Summary of the FCA’s proposals on high-cost credit review

Summary of the FCA’s proposals on high-cost credit review


Rent-to-own (RTO)

The FCA have been concerned with the cost of RTO purchases in comparison to buying the same goods by way of a cash purchase or even through the use of other forms of credit. As a result, the FCA propose to introduce a price cap on RTO purchases. The FCA will consult on the draft rules relating to the price cap this Autumn.

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The FCA have been concerned with the lack of clear information and the point of sale practices relating to the sale of extended warranties. In response the FCA propose to introduce a two clear day rule (similar to the sale of GAP insurance) – RTO firms will not be able to sell extended warranties until two days after a customer is given pre-sales information. The consumer will not be able to decide to buy extended warranty until day three. The only exception to this will be where the customer initiates the purchase of the extended warranty and they confirm that they are aware of the deferred two-day period and consent to this being waived.

Certain pre-transaction information will need to be provided before the conclusion of an extended warranty sale, namely:

  • price in terms of weekly cost, annual cost and total cost over the length of the RTO agreement
  • significant features and benefits, exclusions and limitations
  • that it may be possible to purchase extended warranties elsewhere
  • how the extended warranty interacts with and compares with the standard warranty and theft and accidental damage insurance
  • when the extended warranty sale can be concluded


Home-collected credit

In response to the FCA’s concern over the risk of repeat borrowing and long-term use of what is meant to be a shorter-term product the FCA propose to make rules requiring firms to provide customers with comparative information about the cost of refinancing a loan versus the cost of taking out a separate loan. The FCA found that the latter would typically be cheaper than refinancing within the home-collected credit sector.

There is currently a ban on selling cash loans off trade premises under section 49 of the Consumer Credit Act 1974. The FCA are concerned that firms rely on the initial written agreements to give them permission to canvass the sale of cash loans indefinitely. The FCA propose to issue guidance to clarify that firms cannot visit a customer to offer a new loan or refinance unless the customer specifically requests this.

Catalogue credit/store cards

The FCA propose to impose a requirement for firms that offer promotional ‘buy now pay later’ offers on interest free credit for a certain period of time to clearly set out the implications and costs of not repaying the credit in full within the promotional period.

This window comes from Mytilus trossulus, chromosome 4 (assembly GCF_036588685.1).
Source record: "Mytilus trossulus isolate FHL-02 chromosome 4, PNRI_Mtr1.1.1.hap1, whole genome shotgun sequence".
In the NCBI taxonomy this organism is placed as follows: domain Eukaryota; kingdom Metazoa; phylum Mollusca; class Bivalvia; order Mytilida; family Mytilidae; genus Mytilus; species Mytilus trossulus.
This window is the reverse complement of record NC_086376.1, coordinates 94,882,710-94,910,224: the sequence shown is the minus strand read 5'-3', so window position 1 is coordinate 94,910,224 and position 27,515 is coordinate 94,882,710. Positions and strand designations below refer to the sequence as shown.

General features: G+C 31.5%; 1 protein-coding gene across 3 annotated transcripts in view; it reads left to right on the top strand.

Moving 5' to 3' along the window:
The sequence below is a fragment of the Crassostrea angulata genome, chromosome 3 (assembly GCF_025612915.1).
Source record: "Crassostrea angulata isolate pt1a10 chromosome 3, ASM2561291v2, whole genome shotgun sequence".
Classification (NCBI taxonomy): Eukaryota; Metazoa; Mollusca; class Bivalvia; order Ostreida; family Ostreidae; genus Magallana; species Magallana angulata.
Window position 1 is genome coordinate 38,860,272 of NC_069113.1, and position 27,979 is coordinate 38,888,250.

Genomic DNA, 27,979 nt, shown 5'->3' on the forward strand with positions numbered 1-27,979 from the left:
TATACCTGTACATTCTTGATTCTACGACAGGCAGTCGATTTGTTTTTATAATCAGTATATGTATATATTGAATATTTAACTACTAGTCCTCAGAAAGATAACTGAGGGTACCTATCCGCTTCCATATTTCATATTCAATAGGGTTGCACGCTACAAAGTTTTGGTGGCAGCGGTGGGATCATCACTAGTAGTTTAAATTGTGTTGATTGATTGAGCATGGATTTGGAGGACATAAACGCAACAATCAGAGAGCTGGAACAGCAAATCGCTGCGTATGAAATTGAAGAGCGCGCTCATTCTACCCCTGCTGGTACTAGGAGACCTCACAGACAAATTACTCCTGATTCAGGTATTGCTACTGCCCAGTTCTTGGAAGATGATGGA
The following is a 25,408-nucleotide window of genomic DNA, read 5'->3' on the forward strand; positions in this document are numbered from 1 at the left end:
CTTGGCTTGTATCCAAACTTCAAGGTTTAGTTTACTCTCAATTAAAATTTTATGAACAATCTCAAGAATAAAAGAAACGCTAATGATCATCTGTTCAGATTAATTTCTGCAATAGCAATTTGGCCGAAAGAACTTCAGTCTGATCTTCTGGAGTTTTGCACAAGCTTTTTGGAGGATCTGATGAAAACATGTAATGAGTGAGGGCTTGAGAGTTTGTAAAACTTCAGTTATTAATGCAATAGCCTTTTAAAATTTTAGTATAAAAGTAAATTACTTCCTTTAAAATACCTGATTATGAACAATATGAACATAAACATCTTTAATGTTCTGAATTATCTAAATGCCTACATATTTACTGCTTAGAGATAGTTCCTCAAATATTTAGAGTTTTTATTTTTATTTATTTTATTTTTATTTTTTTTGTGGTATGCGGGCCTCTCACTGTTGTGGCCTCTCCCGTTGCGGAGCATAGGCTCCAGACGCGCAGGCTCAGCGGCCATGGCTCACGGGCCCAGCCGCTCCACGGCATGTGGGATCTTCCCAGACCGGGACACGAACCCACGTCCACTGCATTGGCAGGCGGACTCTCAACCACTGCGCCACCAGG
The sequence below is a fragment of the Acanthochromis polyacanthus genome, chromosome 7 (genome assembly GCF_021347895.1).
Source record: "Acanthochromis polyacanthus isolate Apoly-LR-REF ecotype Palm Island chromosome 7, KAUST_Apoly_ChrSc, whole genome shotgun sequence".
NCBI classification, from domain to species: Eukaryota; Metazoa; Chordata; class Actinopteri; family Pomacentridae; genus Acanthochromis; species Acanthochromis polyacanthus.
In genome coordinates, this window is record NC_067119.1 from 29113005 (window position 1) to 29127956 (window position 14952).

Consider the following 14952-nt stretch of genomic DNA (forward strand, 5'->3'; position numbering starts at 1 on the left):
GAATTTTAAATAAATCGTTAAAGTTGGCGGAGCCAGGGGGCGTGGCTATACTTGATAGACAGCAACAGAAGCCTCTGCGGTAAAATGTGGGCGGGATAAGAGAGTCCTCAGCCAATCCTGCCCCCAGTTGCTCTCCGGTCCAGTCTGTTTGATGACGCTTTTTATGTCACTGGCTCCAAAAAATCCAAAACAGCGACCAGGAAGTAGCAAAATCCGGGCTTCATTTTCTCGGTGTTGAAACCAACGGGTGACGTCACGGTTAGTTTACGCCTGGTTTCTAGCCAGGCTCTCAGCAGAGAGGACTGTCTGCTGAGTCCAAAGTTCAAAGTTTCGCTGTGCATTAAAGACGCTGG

Firms will be required to notify customers when the promotional period is about to come to an end to prompt repayment.

The FCA proposes to impose the following requirements on firms when extending credit limits:

  • Firms must not increase or offer to increase the customer’s credit limit where they have been advised that the customer does not want to have any credit limit increases;
  • Firms must permit a customer to reduce or decline offers to increase the credit limit; and
  • Firms must tell the customer of a proposed increase in the credit limit under the agreement at least 30 days before the increase comes into effect unless (1) customer has expressly requested the increase or (2) firm has proposed the increase, but the customer agrees to it at the time and wants it to come into effect in less than 30 days.


The FCA identified persistent debt to be an issue in this sector. They propose to require firms to proactively engage with consumers who owe more than £200 for 18 months and try to assist them to clear their credit in a faster, cost-effective way. Proactive contact should also be made at 27-28 months of being in credit of £200 or more. At month 36 firms should consider waiving fees and charges to assist customers clear the principal.

Alternatives to high-cost credit

The FCA are trying to support registered social landlords to assist vulnerable consumers be aware and have access to alternatives to high-cost credit at points of need such as sudden relocation. The FCA have set up a specialist team to help registered social landlords with queries on regulatory perimeter and assistance with the preparation of authorisation applications.